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LETTERS TO THE EDITOR
Year : 2021  |  Volume : 24  |  Issue : 4  |  Page : 596-597
 

Vivid visual hallucinations in the visually impaired: Charles bonnet syndrome—An analog to the “Phantom-Limb Phenomenon”


Director, Charles Bonnet Syndrome Foundation, Australia

Date of Submission14-Aug-2020
Date of Acceptance06-Mar-2021
Date of Web Publication15-Apr-2021

Correspondence Address:
Dr. Scot Muirden
Director, Charles Bonnet Syndrome Foundation
Australia
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Source of Support: None, Conflict of Interest: None


DOI: 10.4103/aian.AIAN_878_20

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How to cite this article:
Muirden S. Vivid visual hallucinations in the visually impaired: Charles bonnet syndrome—An analog to the “Phantom-Limb Phenomenon”. Ann Indian Acad Neurol 2021;24:596-7

How to cite this URL:
Muirden S. Vivid visual hallucinations in the visually impaired: Charles bonnet syndrome—An analog to the “Phantom-Limb Phenomenon”. Ann Indian Acad Neurol [serial online] 2021 [cited 2021 Oct 25];24:596-7. Available from: https://www.annalsofian.org/text.asp?2021/24/4/596/313741




I read with interest the case report by Das et al.[1] of a male patient with long-standing glaucoma who begins experiencing striking phantom percepts.

The piece highlights the pronounced trepidation that many vision-impaired people encounter when unusual visual phenomena spontaneously appear. Furthermore, because the affected individual often fears the worst case scenario, namely psychiatric disturbance or neurodegenerative decline, it becomes incumbent upon clinicians to be cognizant of, and sensitive to, these factors. Routine screening for, and forewarning of, Charles Bonnet syndrome (CBS) amongst sight-impaired patients can potentially circumvent needless and protracted anxiety.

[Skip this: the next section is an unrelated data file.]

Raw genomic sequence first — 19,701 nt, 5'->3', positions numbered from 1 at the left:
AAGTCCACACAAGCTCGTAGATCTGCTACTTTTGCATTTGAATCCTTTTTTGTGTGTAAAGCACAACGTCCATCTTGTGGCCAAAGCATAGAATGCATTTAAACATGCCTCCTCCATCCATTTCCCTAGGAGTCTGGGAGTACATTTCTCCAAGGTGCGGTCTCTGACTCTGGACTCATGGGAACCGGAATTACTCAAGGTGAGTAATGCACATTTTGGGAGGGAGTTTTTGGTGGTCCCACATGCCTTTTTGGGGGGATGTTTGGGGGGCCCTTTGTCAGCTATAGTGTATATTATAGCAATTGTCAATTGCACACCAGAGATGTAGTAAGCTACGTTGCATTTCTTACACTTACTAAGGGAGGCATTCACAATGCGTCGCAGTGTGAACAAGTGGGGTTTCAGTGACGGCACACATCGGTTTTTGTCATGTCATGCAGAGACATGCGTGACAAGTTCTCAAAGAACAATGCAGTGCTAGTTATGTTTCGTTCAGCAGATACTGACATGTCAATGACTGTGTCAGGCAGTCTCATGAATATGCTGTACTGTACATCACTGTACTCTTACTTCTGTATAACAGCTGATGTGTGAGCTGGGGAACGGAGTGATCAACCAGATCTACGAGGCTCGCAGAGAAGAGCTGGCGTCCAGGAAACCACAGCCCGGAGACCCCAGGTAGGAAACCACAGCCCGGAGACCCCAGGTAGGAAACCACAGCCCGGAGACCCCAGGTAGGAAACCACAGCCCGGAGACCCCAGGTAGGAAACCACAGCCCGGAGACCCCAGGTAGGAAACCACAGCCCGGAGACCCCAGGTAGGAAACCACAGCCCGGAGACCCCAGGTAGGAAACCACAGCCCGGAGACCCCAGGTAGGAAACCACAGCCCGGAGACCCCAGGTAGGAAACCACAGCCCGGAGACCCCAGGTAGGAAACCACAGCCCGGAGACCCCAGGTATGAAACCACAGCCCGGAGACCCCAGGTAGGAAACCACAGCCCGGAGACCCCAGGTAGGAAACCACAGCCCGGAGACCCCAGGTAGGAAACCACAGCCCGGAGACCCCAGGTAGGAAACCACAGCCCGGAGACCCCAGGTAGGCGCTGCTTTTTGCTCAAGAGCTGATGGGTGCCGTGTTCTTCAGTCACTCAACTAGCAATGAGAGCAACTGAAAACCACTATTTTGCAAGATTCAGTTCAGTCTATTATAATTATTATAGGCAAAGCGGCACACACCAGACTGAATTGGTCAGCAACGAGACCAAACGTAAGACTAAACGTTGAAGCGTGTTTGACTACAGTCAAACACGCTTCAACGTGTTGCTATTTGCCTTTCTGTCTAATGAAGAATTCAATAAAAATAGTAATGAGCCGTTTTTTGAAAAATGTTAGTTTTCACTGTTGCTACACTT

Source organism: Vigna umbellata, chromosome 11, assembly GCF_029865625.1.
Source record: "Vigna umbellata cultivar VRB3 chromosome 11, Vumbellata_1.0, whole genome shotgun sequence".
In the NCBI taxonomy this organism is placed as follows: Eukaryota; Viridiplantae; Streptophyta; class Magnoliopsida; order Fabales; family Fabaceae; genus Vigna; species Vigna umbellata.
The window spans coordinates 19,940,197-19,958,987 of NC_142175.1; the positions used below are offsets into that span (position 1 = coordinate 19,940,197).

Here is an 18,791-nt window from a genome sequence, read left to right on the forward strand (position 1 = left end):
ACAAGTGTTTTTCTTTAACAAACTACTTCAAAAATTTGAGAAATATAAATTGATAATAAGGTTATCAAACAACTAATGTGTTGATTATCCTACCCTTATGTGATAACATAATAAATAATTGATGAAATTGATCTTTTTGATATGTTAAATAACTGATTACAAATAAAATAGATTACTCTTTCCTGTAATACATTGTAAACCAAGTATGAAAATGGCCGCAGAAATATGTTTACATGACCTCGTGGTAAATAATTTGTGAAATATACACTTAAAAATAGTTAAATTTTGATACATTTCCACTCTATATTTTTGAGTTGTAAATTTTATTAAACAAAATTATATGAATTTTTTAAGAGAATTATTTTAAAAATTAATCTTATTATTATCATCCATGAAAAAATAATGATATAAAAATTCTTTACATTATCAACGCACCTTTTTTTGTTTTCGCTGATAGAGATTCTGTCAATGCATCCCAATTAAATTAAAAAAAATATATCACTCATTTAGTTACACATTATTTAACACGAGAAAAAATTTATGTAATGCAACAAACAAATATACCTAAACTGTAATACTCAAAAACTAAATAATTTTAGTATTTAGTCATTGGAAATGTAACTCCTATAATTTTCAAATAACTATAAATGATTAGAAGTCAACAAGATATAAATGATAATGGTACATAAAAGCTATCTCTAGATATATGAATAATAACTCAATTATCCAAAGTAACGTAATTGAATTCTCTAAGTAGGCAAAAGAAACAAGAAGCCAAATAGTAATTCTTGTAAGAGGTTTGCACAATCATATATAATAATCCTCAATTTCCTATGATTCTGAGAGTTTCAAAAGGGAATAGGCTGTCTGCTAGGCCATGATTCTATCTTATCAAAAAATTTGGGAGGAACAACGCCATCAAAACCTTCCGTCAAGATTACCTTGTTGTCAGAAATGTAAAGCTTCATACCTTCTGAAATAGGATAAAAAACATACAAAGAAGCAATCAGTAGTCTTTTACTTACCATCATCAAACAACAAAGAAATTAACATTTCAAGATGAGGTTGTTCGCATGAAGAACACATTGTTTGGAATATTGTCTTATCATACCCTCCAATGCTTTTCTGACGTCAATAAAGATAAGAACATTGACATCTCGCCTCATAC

In the discussion section, the authors state:

“CBS has also been reported among patients with congenital blindness.”

An article by Mewasingh et al.[2] is drawn upon as support for this statement. However, in actuality, none of the children in this particular paper were born blind but rather acquired sudden—and often very significant—vision loss in their early years of life.

Our foundation is not aware of any case report demonstrating that CBS has occurred in instances of congenital blindness. In fact, to the contrary, it is widely held that CBS does not occur when a person is born blind.[3],[4],[5],[6],[7] Prior visual experience appears to be a necessary precondition for CBS.

Financial support and sponsorship

Nil.

Conflicts of interest

There are no conflicts of interest.



 
   References Top

1.
Das A, Babu GN, Gupta A, Kanaujia V, Paliwal, VK. Vivid visual hallucinations in visually impaired: Charles bonnet syndrome–An analog to “phantom-limb phenomenon”. Ann Indian Acad Neurol 2020;23:734-5.  Back to cited text no. 1
  [Full text]  
2.
Mewasingh LD, Kornreich C, Christiaens F, Christophe C, Dan B. Pediatric phantom vision (Charles Bonnet) syndrome. Pediatr Neurol 2002;26:143-5.  Back to cited text no. 2
    
3.
Menon GJ. Complex visual hallucinations in the visually impaired: A structured history-taking approach. Arch Ophthalmol 2005;123:349-55.  Back to cited text no. 3
    
4.
Ormond AW. Visual hallucinations in sane people. Br Med J 1925;2:376-9.  Back to cited text no. 4
    
5.
Charette S. Clinical Vignette. Proceedings of UCLA Health Volume 24, 2020. proceedings.med.ucla.edu [Internet]. University of California: Department of Medicine. [updated 2020 September 21; cited 2021 March 4]. Available from: https://proceedings.med.ucla.edu/index.php/2020/09/21/the-fuzz/.  Back to cited text no. 5
    
6.
Royal College of General Practitioners (UK). Charles Bonnet Syndrome (CBS) –Visual Hallucinations associated with poor vision. RCGP.org.uk [Internet]. London: Royal College of General Practitioners. [updated 2015 February; cited 2021 March 4]. Available from: https://www.rcgp.org.uk/eyehealth.  Back to cited text no. 6
    
7.
Yosar J. What is Charles Bonnet syndrome, the eye condition that causes visual hallucinations? medicine.uq.edu.au [Internet]. The University of Queensland: Faculty of Medicine. [updated 2020 August 7; cited 2021 March 4]. Available from: https://medicine.uq.edu.au/article/2020/02/what-charles-bonnet-syndrome-eye-condition-causes-hallucinations.  Back to cited text no. 7
    




 

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